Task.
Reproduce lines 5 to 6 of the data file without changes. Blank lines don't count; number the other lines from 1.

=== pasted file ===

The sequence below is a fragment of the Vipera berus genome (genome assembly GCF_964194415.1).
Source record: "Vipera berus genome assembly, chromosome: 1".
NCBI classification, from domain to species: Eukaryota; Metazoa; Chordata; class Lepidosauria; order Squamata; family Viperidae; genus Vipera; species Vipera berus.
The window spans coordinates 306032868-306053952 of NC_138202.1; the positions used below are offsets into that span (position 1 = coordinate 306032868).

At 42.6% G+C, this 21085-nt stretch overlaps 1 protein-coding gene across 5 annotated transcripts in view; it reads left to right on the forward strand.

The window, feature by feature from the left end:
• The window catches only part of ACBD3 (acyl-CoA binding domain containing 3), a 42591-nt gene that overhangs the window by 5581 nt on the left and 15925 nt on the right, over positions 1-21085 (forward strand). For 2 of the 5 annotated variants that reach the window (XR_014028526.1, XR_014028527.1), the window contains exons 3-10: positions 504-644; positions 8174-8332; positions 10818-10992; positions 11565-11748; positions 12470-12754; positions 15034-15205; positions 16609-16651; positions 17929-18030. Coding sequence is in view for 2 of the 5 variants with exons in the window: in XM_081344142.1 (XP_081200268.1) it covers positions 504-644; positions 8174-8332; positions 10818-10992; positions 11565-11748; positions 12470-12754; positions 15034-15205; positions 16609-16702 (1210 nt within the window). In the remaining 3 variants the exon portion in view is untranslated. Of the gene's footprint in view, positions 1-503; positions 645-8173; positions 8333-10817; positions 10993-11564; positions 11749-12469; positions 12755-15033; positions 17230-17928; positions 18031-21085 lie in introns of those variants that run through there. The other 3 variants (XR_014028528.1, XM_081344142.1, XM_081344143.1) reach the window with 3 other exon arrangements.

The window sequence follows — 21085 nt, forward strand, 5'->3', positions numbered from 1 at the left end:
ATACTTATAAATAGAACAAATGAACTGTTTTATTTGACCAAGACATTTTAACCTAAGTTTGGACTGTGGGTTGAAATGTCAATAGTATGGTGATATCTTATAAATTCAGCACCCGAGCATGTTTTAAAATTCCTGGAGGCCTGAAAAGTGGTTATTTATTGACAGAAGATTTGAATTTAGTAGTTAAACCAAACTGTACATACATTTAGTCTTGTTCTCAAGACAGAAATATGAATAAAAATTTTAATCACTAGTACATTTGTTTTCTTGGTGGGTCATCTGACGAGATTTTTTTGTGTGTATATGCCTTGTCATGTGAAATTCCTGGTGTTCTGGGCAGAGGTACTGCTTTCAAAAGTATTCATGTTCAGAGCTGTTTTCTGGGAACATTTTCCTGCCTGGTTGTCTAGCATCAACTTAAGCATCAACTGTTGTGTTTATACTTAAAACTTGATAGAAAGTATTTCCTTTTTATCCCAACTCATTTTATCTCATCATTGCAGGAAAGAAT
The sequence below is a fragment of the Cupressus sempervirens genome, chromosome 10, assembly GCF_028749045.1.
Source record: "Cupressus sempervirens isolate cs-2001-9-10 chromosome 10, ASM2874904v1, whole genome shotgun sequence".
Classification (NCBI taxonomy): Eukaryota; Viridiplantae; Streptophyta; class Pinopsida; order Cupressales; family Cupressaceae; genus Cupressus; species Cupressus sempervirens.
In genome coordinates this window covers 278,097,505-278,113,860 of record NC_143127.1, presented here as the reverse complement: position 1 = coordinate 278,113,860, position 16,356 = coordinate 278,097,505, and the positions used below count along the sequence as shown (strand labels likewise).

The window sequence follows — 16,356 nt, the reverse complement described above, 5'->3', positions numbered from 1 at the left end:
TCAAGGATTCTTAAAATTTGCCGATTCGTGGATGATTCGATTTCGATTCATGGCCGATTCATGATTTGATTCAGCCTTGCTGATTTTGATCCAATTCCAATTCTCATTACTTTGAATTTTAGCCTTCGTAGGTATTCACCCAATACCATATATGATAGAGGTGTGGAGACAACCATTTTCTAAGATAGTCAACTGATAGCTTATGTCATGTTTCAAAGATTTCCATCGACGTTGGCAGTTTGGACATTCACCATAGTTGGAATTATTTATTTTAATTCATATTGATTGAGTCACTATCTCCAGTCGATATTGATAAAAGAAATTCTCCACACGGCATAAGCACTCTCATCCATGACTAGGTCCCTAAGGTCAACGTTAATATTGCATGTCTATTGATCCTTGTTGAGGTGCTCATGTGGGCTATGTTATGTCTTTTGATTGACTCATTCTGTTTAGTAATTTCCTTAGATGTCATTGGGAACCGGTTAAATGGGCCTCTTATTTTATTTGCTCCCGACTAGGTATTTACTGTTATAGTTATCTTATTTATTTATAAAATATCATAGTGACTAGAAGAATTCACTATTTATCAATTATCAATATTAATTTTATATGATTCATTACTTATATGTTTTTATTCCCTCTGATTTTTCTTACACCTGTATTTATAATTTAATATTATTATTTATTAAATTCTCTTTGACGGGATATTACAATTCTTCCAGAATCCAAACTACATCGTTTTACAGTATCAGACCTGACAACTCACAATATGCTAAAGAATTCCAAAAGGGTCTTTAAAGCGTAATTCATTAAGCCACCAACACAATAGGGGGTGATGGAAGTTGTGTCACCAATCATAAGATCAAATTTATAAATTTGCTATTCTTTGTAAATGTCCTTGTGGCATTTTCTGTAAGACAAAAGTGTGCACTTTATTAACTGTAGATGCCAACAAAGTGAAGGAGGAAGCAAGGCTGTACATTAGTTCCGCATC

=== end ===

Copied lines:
At 42.6% G+C, this 21085-nt stretch overlaps 1 protein-coding gene across 5 annotated transcripts in view; it reads left to right on the forward strand.

The window, feature by feature from the left end: